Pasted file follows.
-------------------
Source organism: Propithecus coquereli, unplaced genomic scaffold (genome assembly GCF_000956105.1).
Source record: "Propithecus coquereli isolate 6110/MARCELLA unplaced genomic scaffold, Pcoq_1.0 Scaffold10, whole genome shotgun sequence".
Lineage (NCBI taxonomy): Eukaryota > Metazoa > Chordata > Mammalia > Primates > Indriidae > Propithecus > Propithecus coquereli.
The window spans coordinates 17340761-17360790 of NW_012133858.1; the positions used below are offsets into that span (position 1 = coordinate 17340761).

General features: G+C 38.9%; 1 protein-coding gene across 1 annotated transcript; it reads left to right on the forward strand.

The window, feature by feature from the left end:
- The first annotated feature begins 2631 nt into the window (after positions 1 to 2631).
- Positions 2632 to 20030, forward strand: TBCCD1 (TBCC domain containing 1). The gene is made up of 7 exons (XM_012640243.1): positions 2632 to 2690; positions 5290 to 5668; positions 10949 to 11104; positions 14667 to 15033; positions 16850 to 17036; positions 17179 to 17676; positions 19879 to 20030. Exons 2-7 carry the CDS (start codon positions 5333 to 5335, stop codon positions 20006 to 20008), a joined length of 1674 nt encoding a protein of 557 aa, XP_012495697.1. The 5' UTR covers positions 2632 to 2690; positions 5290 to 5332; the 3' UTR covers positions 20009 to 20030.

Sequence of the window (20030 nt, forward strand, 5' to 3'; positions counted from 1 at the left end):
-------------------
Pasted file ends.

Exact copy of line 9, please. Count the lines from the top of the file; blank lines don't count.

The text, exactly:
Sequence of the window (20030 nt, forward strand, 5' to 3'; positions counted from 1 at the left end):